One Flew over the Cuckoo's Nest Essay

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It is Not Always the Patients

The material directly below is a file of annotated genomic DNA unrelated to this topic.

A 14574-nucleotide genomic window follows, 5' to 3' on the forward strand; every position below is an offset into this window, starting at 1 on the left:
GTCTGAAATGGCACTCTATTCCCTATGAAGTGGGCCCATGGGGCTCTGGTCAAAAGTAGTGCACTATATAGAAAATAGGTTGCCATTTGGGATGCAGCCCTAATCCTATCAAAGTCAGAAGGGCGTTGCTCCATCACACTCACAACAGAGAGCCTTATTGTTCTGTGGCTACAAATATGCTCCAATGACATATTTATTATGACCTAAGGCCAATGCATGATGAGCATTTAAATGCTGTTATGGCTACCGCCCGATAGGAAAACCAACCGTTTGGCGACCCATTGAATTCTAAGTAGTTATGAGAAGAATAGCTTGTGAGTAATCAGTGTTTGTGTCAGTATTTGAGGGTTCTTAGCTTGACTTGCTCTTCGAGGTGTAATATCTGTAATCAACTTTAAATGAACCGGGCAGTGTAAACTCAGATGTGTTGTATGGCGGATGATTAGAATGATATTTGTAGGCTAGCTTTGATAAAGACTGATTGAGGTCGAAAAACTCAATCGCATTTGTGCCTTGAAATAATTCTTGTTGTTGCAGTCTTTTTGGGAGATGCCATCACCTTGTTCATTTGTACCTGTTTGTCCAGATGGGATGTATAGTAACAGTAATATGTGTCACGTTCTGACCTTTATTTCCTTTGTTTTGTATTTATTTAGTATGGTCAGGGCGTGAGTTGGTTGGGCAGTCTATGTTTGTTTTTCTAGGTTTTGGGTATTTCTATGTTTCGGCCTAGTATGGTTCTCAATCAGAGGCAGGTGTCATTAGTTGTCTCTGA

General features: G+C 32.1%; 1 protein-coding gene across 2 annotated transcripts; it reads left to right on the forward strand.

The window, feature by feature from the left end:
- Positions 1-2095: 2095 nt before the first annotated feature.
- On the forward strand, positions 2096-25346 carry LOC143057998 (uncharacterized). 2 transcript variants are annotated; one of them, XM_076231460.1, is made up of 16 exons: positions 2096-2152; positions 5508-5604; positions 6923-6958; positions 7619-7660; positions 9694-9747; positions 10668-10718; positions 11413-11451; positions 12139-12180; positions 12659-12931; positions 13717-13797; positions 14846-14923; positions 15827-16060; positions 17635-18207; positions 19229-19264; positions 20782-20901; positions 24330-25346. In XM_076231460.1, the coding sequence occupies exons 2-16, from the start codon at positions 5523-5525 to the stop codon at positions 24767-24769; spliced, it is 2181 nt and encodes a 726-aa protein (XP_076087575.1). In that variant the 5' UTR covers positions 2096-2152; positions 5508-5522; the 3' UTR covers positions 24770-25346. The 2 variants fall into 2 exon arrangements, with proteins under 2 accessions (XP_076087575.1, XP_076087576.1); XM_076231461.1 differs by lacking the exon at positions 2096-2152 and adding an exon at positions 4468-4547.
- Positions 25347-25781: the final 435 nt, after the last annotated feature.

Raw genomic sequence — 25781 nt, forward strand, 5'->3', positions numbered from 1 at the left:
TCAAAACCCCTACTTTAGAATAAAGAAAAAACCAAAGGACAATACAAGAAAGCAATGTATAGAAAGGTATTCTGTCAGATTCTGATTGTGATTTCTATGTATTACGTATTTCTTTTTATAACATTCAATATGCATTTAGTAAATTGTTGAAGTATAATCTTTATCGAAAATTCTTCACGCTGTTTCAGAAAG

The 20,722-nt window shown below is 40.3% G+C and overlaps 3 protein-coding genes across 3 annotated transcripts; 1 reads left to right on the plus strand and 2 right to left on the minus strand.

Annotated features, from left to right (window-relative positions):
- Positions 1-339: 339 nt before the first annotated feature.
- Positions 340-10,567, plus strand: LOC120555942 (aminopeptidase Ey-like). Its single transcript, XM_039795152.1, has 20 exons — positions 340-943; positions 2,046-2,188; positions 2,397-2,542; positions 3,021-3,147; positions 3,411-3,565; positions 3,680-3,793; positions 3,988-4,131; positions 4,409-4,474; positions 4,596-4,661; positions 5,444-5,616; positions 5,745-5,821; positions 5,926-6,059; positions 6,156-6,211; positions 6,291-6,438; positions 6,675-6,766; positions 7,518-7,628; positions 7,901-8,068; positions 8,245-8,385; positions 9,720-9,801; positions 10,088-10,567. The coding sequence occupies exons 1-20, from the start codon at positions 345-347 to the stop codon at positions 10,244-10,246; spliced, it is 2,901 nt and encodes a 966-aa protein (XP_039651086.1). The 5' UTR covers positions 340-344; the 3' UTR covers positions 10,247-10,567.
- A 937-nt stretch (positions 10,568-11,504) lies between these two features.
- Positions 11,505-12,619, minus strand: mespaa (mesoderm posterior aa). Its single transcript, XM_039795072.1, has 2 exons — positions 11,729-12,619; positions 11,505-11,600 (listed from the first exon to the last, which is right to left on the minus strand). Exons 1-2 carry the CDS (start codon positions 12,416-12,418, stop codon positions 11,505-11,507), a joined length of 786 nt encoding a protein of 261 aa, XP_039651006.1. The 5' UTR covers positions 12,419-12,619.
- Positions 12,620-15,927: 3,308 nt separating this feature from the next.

In the novel One Flew Over the Cuckoo’s Nest, by Ken Kesey, Nurse Ratched is a psychopath. This is shown through her lack of empathy or remorse while allowing the aides to be cruel to the patients, her attempts at intimidation and her ways of not settling for anything less than what she wants. First, Nurse Ratched is a psychopath because she shows no signs of empathy or remorse towards the patients. During the novel, Nurse Ratched allows the aides to get away with anything they please. One example of this happening is when the narrator portrays what has happened to the past patient, Mr. Taber: “The nurse comes down the hall, smearing Vaseline on a long needle, then pulls the door shut so they’re out of sight for a second, then comes right back out, wiping the needle on a shred of Taber’s pants” (Kesey, 36). Nurse Ratched is a psychopath because not only did she allow the aides to sexually assault Mr. Taber, but helped them to do it by sedating him. Therefore, meaning that he had no chance of fighting back, or stopping what was happening to him. This shows that Nurse Ratched has no problem with the horrible acts that the aides were committing and was even willing to help them. Next, Nurse Ratched is a psychopath because of her attempts to be intimidating. Shortly after McMurphy was admitted into the ward, even though the nurse knew his name she continually spoke it incorrectly. This is revealed during a conversation between McMurphy and Nurse Ratched during the story: “'Perhaps doctor, you should advise Mr. McMurry on the protocol of these group meetings.' 'Ma’am’, McMurphy says, 'Have I told you about my uncle Hallahan and the woman who used to screw up his name?' 'I beg your pardon, Mack-Murphy'” (Kesey, 47). Nurse Ratched is a psychopath because she clearly knew how to say McMurphy’s actual name. The only reason she continually spoke it incorrectly was to attempt to invoke intimidation on McMurphy, by making it seem...
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